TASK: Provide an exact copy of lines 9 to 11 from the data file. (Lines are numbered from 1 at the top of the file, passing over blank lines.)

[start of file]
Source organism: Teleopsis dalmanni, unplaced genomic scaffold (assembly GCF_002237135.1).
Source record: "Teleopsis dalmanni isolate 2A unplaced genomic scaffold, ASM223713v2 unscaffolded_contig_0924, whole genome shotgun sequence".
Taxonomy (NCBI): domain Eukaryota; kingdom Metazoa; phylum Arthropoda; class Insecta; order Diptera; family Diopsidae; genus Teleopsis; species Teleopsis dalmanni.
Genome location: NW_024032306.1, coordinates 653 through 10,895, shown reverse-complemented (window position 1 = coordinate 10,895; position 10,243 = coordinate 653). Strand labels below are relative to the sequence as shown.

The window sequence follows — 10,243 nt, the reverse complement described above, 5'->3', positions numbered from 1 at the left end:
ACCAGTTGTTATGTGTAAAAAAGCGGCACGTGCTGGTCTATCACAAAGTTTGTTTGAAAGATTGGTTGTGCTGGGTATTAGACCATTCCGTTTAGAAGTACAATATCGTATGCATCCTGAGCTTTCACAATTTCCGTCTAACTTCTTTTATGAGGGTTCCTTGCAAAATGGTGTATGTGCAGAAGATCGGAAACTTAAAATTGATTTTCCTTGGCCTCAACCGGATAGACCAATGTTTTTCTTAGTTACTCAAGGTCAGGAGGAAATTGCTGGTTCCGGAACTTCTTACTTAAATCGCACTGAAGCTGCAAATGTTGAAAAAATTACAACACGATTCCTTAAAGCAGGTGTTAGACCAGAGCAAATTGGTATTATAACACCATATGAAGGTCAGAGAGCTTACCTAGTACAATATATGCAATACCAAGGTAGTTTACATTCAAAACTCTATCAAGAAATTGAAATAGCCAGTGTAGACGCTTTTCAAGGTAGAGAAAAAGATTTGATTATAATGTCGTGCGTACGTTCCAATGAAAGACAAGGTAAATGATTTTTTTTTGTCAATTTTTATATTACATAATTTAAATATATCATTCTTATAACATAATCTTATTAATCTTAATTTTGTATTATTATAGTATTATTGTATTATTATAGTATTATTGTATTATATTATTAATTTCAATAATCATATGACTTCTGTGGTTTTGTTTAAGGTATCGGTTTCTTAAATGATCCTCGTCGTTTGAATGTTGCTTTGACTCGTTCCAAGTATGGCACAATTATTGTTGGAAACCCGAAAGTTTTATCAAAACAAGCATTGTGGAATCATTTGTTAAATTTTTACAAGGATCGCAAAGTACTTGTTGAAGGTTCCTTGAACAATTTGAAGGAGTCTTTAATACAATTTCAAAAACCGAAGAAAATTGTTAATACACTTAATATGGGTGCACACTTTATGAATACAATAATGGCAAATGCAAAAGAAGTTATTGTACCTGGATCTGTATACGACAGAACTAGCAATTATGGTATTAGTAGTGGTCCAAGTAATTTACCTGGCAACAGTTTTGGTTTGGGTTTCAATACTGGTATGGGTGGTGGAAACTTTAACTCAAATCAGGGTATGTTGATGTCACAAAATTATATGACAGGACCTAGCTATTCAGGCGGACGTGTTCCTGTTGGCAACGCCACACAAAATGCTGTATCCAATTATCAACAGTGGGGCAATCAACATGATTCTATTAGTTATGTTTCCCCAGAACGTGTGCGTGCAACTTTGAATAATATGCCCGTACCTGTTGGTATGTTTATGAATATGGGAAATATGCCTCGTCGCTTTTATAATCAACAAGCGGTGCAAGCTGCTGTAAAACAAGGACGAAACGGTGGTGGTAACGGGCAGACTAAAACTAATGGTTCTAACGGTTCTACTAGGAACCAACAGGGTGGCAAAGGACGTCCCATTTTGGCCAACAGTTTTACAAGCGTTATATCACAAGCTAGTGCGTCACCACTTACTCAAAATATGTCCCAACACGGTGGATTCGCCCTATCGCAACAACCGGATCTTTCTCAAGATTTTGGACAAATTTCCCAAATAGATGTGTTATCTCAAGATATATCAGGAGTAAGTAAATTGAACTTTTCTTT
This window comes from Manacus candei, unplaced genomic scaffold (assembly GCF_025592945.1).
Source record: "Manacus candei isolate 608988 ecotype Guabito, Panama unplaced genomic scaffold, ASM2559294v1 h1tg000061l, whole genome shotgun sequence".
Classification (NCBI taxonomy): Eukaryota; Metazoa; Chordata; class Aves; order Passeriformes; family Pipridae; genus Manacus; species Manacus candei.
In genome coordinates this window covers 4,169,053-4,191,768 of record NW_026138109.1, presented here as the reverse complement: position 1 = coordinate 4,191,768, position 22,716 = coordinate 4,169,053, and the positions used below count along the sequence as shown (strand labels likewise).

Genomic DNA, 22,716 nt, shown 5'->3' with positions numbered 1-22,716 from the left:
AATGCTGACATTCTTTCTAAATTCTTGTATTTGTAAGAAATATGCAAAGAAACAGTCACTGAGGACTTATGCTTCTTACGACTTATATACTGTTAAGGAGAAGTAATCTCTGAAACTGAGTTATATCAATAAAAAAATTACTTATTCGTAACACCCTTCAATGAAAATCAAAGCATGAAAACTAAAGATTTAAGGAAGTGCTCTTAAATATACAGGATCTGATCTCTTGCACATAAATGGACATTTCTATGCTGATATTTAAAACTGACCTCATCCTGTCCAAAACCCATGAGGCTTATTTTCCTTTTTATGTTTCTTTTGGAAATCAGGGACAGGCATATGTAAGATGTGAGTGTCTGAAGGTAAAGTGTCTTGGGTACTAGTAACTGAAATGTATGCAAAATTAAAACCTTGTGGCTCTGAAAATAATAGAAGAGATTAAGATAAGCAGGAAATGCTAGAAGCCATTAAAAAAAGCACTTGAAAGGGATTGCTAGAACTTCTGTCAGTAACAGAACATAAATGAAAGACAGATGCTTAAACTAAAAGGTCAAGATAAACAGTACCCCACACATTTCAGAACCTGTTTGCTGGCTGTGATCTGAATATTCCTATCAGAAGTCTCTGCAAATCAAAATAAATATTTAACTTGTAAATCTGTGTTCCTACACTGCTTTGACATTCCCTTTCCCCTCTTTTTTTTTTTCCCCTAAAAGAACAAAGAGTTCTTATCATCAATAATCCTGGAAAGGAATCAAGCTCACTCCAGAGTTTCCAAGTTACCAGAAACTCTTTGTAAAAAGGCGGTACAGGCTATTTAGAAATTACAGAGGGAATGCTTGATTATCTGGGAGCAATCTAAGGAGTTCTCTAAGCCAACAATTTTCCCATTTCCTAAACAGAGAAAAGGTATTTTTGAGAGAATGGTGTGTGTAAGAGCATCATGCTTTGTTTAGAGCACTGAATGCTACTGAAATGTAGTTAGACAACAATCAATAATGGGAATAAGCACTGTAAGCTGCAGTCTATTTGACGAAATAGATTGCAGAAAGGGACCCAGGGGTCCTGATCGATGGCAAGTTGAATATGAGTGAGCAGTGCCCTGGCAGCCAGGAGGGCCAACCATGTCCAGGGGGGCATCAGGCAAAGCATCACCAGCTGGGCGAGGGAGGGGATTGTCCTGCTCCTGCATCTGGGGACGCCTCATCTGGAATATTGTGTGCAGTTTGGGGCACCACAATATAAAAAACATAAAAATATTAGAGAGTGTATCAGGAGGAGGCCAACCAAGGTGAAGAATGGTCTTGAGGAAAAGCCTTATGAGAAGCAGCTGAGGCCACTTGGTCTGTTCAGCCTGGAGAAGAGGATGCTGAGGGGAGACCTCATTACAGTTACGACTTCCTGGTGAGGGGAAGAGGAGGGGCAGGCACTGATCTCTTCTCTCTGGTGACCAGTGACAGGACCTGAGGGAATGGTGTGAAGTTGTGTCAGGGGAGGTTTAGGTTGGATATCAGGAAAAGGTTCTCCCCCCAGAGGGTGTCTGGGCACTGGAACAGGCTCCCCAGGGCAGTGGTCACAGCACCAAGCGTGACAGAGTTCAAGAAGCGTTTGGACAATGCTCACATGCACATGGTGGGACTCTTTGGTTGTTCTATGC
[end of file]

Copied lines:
Classification (NCBI taxonomy): Eukaryota; Metazoa; Chordata; class Aves; order Passeriformes; family Pipridae; genus Manacus; species Manacus candei.
In genome coordinates this window covers 4,169,053-4,191,768 of record NW_026138109.1, presented here as the reverse complement: position 1 = coordinate 4,191,768, position 22,716 = coordinate 4,169,053, and the positions used below count along the sequence as shown (strand labels likewise).

Genomic DNA, 22,716 nt, shown 5'->3' with positions numbered 1-22,716 from the left: